Red Chameleon

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Open Road Media, Oct 16, 2012 - Fiction - 208 pages
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This thrilling crime novel features “the best cop to come out of the Soviet Union since Martin Cruz Smith’s Arkady Renko” (San Francisco Examiner).
 
After a lifetime in service to the Soviet Union, police inspector Porfiry Rostnikov may have found a way out. A high-profile homicide leads him to a cache of documents packed full of incriminating Kremlin gossip, which he uses as a bargaining chip to secure exit visas for himself and his Jewish wife. But just before the deal is concluded, Brezhnev’s death sends the nation into turmoil, and makes escape impossible. His career derailed, the veteran cop is reduced to investigating penny-ante murders—one of which may lead somewhere very big indeed.
 
An elderly Jewish man is shot to death in his bathtub by killers who steal nothing but a worthless brass candlestick. And as the brutal Moscow summer wears on, the police find themselves the targets of car thieves and snipers. With the help of his two faithful lieutenants, Karpo and Tkach, Rostnikov needs to find a way to solve these cases and salvage his good name—if it doesn’t cost him his life.
 
The Edgar Award–winning Inspector Porfiry Rostnikov series is one more reason why New York Times–bestselling author Tony Hillerman says, “Never miss a Kaminsky book.”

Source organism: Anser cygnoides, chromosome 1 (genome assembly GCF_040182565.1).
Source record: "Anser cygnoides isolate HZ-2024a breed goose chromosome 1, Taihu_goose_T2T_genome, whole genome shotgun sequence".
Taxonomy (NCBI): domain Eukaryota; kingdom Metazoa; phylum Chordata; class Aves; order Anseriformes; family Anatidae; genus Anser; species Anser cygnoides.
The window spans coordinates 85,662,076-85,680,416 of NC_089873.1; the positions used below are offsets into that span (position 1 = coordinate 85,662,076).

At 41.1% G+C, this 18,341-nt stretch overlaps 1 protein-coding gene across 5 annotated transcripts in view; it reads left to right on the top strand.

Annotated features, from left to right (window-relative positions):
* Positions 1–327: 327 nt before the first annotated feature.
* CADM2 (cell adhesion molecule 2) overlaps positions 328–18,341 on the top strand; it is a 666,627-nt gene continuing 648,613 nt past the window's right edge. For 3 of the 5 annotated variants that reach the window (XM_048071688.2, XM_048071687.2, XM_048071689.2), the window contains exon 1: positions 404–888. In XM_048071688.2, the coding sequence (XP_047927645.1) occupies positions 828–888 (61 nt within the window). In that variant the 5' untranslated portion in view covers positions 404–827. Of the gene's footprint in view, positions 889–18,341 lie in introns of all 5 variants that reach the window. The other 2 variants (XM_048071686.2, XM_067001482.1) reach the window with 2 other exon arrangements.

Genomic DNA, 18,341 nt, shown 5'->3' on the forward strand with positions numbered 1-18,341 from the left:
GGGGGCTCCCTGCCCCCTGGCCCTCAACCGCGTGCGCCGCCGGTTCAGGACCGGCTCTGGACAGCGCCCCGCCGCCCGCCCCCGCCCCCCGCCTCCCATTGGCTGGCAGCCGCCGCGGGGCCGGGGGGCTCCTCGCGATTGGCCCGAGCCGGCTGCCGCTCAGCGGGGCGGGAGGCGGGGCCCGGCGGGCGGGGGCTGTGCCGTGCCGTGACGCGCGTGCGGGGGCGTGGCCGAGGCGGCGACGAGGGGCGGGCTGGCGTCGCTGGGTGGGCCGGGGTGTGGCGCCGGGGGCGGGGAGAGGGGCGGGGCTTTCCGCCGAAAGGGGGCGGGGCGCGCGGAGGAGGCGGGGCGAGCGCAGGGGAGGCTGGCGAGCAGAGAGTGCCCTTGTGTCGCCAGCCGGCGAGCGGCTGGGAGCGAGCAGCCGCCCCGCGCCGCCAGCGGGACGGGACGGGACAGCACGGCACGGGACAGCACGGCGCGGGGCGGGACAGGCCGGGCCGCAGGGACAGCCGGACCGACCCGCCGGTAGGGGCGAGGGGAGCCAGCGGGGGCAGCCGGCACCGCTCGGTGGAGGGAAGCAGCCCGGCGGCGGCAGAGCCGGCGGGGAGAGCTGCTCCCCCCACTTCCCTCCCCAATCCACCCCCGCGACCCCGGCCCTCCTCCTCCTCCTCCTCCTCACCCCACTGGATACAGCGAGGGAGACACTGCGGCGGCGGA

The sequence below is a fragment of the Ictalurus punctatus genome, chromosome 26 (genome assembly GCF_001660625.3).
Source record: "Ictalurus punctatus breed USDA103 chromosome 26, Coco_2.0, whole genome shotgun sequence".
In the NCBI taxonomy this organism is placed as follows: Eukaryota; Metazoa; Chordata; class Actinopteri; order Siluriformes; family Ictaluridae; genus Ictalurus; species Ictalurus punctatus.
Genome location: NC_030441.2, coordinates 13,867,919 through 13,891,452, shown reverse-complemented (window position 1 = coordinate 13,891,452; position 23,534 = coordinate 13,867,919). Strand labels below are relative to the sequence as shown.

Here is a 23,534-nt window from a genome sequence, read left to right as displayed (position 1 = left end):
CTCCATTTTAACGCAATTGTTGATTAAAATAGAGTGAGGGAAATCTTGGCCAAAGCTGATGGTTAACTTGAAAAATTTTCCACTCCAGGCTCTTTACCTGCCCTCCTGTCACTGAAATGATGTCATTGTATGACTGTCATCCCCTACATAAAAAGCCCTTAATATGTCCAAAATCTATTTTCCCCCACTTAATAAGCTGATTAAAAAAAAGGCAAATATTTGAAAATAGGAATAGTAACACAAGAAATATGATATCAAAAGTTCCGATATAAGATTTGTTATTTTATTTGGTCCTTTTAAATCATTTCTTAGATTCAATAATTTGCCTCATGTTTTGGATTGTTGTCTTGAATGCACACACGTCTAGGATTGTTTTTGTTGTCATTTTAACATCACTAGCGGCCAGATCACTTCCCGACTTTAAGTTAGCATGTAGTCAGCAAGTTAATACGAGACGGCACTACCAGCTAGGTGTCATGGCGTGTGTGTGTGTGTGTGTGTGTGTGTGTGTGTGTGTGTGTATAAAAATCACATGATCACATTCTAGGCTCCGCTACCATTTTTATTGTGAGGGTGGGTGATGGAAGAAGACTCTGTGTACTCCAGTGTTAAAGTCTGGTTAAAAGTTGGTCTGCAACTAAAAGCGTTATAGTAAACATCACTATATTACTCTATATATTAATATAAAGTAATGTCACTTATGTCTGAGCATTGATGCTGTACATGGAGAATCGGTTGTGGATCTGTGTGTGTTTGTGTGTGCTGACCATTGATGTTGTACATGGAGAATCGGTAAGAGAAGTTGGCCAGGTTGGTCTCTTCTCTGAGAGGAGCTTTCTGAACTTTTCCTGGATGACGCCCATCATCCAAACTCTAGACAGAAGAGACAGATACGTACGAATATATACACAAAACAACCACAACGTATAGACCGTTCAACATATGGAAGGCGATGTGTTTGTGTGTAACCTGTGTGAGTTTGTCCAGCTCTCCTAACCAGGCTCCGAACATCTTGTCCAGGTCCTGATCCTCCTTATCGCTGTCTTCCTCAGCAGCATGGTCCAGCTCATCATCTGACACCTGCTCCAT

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LibraryThing Review

User Review  - Clara53 - LibraryThing

When I discovered Inspector Rostnikov's mysteries by S.Kaminsky, I came across his last one, and since then I went back and now I am going through all of them. This one is as marvelous as all the ... Read full review

Contents

THREE
FOUR
FIVE
EIGHT
NINE
A Cold Red Sunrise

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About the author (2012)

Stuart M. Kaminsky (1934–2009) was one of the most prolific crime fiction authors of the last four decades. Born in Chicago, he spent his youth immersed in pulp fiction and classic cinema—two forms of popular entertainment which he would make his life’s work. After college and a stint in the army, Kaminsky wrote film criticism and biographies of the great actors and directors of Hollywood’s Golden Age. In 1977, when a planned biography of Charlton Heston fell through, Kaminsky wrote Bullet for a Star, his first Toby Peters novel, beginning a fiction career that would last the rest of his life. Kaminsky penned twenty-four novels starring the detective, whom he described as “the anti-Philip Marlowe.” In 1981’s Death of a Dissident, Kaminsky debuted Moscow police detective Porfiry Rostnikov, whose stories were praised for their accurate depiction of Soviet life. His other two series starred Abe Lieberman, a hardened Chicago cop, and Lew Fonseca, a process server. In all, Kaminsky wrote more than sixty novels. He died in St. Louis in 2009. 

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